In the second installment of Orson Scott Card’s five book series Homecoming we pick up right where The Memory of Earth left off. This time however we are not solely focused on the Wetchik clan, instead we learn about a new character Moohz, a great Gorayni general. Although the Gorayni worship differently, they still worship the Oversoul, but call it God. As we delve more into his story we learn his people were conquered and annihilated by the Gorayni and he is biding his time until he is able to strike a death-blow to the Gorayni empire and their leader, a self-titled human manifestation of god.
In contrast to this we delve more deeply into the Wetchik family and Lady Rasa’s family and ties. Her two idiot daughters Svet and Kokor and their husbands, Wetchik’s sons from the previous book, and Rasa’s nieces become focal points of this novel. Wetchik’s sons return to the city on the command of the Oversoul to find wives and to bring them out to the desert in order to then complete the journey back to Earth which has waited some 40 million years.
The twists and the turns of the novel are not necessarily subtle, but they are incredibly intricate. We discover throughout the novel that the Oversoul has spent many years intertwining those who are receptive to its interference into the ‘perfect’ humans and has slowly been guiding them to each other in the holy city of Basilica which must ultimately be destroyed. We find that Moohz is the father of the great waterseer, Luet, and raveler, Hushidh and that their mother was a holy woman. They then each marry one of Rasa and Wetchik’s sons, both of which are as receptive and ‘holy’ as they are and thus will create even stronger more receptive children to the Oversoul. Most of the other characters often feel like caricatures and comic relief, but they do provide insight into Harmony’s (the planet) and more specifically Basilica’s moral values. In the end Basilica falls (in the epilogue) and the people of Basilica spread out around the rest of Harmony and begin disseminating their knowledge and passing on their genetic predisposition to openness with the Oversoul.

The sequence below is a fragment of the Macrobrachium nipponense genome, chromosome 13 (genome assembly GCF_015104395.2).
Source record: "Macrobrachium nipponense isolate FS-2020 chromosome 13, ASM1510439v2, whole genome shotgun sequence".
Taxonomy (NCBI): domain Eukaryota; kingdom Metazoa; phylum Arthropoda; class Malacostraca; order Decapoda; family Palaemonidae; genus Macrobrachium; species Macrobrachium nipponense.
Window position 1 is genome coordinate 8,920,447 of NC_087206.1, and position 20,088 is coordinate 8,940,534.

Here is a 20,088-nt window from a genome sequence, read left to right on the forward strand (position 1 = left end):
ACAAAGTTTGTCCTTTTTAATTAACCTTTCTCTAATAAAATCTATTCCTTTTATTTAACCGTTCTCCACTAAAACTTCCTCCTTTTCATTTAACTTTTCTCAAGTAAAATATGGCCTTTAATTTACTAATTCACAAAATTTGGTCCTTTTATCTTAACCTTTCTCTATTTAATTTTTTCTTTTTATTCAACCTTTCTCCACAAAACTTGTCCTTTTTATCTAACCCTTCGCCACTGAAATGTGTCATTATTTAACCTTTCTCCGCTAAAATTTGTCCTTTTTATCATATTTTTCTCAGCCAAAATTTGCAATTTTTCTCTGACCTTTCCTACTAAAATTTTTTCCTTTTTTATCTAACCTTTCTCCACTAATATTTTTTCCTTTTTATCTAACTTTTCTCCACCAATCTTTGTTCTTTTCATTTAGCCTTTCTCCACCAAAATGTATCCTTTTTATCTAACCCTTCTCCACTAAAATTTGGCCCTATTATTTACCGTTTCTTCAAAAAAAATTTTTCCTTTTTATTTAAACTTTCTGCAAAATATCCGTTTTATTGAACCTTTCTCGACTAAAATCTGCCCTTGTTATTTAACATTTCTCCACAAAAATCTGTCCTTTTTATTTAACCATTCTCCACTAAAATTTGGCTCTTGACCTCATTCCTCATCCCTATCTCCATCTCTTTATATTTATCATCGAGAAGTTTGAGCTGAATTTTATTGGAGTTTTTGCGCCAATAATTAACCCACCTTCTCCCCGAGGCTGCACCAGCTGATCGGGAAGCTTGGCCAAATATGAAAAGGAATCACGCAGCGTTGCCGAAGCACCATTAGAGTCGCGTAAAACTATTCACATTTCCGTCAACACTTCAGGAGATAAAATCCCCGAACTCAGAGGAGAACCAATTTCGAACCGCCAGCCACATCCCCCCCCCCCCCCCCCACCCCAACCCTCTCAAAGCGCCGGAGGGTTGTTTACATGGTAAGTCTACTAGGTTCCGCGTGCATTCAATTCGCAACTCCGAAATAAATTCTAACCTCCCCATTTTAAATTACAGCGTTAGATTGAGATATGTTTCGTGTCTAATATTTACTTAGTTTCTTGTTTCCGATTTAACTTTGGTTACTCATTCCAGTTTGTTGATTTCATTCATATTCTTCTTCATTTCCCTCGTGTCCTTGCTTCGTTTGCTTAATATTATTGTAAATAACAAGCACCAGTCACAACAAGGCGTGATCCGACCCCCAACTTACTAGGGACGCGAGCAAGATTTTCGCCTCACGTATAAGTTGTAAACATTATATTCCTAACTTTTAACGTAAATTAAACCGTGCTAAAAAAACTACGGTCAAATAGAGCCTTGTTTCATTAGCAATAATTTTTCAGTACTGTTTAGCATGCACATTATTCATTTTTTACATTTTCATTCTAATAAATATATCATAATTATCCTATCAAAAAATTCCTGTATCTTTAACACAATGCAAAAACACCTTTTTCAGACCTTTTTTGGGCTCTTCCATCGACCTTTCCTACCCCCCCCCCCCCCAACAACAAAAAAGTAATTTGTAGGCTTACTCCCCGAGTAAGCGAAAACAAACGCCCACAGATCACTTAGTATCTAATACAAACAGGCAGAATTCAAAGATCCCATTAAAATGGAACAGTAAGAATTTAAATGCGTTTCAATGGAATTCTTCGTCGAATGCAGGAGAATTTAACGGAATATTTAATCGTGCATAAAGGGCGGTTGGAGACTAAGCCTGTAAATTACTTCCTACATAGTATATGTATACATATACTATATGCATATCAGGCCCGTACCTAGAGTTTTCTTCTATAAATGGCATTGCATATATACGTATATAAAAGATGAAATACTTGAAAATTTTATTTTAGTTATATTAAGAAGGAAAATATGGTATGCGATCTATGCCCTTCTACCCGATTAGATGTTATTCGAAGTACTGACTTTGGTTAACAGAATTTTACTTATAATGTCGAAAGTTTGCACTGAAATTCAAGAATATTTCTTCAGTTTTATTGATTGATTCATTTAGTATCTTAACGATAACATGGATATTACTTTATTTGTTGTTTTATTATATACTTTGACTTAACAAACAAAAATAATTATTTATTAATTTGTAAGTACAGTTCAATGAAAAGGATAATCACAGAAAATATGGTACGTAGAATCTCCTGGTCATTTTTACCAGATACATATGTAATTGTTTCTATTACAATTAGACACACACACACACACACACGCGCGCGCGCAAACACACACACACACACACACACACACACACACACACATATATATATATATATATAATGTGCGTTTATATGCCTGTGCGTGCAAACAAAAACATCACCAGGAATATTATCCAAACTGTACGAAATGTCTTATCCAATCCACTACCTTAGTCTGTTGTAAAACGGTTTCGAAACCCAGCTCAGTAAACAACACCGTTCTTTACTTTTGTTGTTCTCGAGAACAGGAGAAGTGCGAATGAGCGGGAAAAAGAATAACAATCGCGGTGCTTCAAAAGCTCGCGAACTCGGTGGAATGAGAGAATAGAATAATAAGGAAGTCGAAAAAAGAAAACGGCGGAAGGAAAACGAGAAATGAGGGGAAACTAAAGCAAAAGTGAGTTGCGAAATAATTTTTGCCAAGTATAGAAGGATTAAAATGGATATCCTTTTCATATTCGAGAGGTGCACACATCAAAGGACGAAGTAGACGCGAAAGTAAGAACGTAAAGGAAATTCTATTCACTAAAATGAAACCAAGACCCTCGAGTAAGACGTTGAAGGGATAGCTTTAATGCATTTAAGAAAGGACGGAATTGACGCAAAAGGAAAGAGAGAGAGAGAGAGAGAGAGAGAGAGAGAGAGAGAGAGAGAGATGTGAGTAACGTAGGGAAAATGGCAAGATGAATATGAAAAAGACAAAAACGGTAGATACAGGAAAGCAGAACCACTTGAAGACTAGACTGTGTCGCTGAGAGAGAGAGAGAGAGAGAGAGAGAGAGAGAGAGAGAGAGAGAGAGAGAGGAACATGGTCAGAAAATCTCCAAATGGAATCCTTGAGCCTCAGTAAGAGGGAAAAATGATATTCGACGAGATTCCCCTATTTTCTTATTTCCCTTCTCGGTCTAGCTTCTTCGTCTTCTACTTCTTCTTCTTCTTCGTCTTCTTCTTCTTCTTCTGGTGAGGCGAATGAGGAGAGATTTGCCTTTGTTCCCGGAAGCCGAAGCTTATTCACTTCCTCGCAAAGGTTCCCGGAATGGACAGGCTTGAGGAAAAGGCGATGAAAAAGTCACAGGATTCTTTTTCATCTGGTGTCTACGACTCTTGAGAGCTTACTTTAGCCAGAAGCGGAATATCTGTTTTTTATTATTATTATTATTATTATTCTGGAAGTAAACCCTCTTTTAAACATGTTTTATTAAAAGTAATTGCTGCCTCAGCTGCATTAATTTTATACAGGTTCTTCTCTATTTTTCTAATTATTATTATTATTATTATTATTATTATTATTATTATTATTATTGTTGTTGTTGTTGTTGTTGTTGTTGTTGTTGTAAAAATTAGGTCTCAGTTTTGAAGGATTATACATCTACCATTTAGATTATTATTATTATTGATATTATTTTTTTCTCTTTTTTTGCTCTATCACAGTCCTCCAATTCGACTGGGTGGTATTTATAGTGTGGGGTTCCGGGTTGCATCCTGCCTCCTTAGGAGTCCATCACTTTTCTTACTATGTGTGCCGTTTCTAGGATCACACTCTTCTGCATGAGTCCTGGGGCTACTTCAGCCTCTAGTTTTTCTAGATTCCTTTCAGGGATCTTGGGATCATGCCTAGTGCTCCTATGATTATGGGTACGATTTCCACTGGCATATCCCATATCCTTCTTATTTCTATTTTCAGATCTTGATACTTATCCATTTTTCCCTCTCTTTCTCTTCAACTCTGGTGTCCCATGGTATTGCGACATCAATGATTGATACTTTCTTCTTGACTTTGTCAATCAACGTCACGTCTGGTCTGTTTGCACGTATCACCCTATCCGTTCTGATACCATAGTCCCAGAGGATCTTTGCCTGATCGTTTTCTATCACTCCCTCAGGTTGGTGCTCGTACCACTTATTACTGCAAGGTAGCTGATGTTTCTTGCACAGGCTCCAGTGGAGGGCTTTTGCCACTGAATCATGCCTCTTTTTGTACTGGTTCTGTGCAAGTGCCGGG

Perhaps the most interesting thing of The Call of Earth and going into The Ships of Earth is the fact that the Oversoul doesn’t have all control and that Moohz, Hushidh and Luet have each had dreams of portent from an entity other than the Oversoul. I have no idea what they mean or where they’ll lead but it will be interesting to find out.
The politics and intrigue of this novel are well written and Card’s characterizations are brilliant especially in the way he describes how the characters interact and observe each other through the Oversoul. I was once again a bit perturbed by the idiocy and silliness of some of the characters (the blatant stereotypes of the pettiness of women and the unfaithfulness of men), however he did provide strong characters which were in direct contrast to those stereotypes Card most often propagates.